German Proverbs Literally Translated into English

Germans have many popular proverbs, however, literally translating them is another matter…

blog 4 - 1German: “Nur die Harten kommen in den Garten.”

Translation: Only the strongest survive.

Blog 4 - 2German: Du gehst mir tierisch auf den Keks.

Translation: You’re driving me crazy.

Blog 4 - 3German: Zu viele Köche verderben den Brei.

Translation: Too many cooks spoil the broth.

Blog 4 - 4

German: Die Kuh vom Eis holen.

Translation: Escape a risky situation. (Well, trying to get a cow off thin ice would be a rather risky situation!)

Blog 4 - 5Note: The literal translation is actually “Lid closed, monkey dead.”

German: Klappe zu, Affe tot.

Translation: Let’s put an end to this.

Blog 4 - 6

German: Ich glaub, mein Schwein pfeift.

Translation: I don’t believe it.

Blog 4 - 7German: Da liegt der Hase im Pfeffer.

Translation: This is the cause of that/ That’s the problem.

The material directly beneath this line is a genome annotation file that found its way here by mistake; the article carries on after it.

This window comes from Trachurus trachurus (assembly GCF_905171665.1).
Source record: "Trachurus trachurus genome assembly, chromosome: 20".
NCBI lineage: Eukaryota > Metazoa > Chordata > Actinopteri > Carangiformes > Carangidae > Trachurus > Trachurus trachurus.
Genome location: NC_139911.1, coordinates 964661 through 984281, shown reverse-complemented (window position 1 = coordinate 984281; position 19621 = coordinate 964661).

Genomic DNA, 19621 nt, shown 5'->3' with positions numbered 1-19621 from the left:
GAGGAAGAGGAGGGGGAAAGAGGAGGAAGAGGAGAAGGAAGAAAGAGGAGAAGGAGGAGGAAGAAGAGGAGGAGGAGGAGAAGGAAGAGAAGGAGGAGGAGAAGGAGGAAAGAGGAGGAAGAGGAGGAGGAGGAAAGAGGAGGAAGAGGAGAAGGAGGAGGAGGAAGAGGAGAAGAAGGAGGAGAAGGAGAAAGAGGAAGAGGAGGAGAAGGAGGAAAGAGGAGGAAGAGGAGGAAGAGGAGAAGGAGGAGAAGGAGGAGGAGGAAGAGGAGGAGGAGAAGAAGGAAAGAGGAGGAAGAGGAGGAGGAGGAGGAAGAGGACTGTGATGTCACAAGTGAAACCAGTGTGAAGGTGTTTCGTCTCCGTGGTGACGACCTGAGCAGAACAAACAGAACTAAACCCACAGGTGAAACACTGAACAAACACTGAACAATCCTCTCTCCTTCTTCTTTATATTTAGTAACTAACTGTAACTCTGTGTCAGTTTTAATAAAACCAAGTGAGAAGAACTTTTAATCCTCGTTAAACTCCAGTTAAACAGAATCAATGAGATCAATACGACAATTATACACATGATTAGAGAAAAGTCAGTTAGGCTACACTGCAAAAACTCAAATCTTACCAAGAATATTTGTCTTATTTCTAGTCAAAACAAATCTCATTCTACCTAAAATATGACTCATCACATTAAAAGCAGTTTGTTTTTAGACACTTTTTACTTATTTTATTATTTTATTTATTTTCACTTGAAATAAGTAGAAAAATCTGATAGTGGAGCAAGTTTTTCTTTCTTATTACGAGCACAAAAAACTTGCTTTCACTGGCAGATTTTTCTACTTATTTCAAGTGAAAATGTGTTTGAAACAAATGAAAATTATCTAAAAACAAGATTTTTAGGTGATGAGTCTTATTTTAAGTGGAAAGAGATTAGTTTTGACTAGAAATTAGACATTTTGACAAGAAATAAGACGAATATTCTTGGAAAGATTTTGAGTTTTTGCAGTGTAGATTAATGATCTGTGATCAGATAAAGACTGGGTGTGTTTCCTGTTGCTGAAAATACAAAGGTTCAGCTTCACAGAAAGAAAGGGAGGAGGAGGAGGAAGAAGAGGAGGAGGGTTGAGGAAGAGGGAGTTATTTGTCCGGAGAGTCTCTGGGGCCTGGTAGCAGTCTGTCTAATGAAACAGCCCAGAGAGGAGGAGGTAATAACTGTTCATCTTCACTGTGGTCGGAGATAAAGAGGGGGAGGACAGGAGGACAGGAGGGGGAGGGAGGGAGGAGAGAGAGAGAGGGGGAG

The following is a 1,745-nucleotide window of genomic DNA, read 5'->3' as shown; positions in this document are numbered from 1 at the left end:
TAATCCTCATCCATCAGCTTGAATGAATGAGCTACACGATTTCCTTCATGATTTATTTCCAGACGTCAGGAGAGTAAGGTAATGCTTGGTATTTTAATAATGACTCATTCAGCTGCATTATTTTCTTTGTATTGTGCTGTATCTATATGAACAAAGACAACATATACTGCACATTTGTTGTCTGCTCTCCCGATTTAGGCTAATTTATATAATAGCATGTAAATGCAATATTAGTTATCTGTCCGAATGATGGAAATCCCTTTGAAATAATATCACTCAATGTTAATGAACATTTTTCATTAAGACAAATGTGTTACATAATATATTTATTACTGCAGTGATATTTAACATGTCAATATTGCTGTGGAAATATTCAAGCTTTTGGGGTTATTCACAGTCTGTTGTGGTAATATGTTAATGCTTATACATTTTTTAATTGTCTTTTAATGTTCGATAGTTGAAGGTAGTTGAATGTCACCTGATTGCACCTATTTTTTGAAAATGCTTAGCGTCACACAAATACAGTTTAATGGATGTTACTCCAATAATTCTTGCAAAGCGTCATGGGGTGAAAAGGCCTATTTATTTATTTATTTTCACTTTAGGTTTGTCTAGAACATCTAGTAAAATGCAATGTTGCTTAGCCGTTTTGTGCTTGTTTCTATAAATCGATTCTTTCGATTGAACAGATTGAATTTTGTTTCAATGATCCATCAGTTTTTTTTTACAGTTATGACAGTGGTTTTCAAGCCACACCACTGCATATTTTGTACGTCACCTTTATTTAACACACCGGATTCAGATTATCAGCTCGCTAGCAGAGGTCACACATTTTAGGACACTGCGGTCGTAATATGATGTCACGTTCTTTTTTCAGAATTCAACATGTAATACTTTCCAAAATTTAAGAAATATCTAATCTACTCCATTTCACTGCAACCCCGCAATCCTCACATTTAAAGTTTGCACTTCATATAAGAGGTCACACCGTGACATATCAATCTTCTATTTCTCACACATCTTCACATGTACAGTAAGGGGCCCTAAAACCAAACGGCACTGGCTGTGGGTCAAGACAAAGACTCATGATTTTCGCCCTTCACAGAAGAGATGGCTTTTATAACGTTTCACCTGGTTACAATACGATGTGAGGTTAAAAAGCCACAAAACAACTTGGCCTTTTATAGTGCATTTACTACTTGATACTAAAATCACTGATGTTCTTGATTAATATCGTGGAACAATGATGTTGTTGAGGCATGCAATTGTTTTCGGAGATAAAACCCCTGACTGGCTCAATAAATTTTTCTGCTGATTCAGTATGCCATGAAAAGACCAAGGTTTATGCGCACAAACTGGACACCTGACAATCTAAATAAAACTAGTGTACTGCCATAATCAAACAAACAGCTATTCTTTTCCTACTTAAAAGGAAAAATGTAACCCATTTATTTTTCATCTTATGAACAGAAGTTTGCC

Blog 4 - 8

German: Alles hat ein Ende, nur die Wurst hat zwei.

Translation: All good things must come to an end.

blog 4 - 9German: Kleinvieh macht auch Mist.

Translation: Small amounts can add up (to something bigger).

Adapted from

Categories: Uncategorized | Leave a comment

Post navigation

Leave a Reply

Fill in your details below or click an icon to log in: Logo

You are commenting using your account. Log Out /  Change )

Twitter picture

You are commenting using your Twitter account. Log Out /  Change )

Facebook photo

You are commenting using your Facebook account. Log Out /  Change )

Connecting to %s

Create a free website or blog at

%d bloggers like this: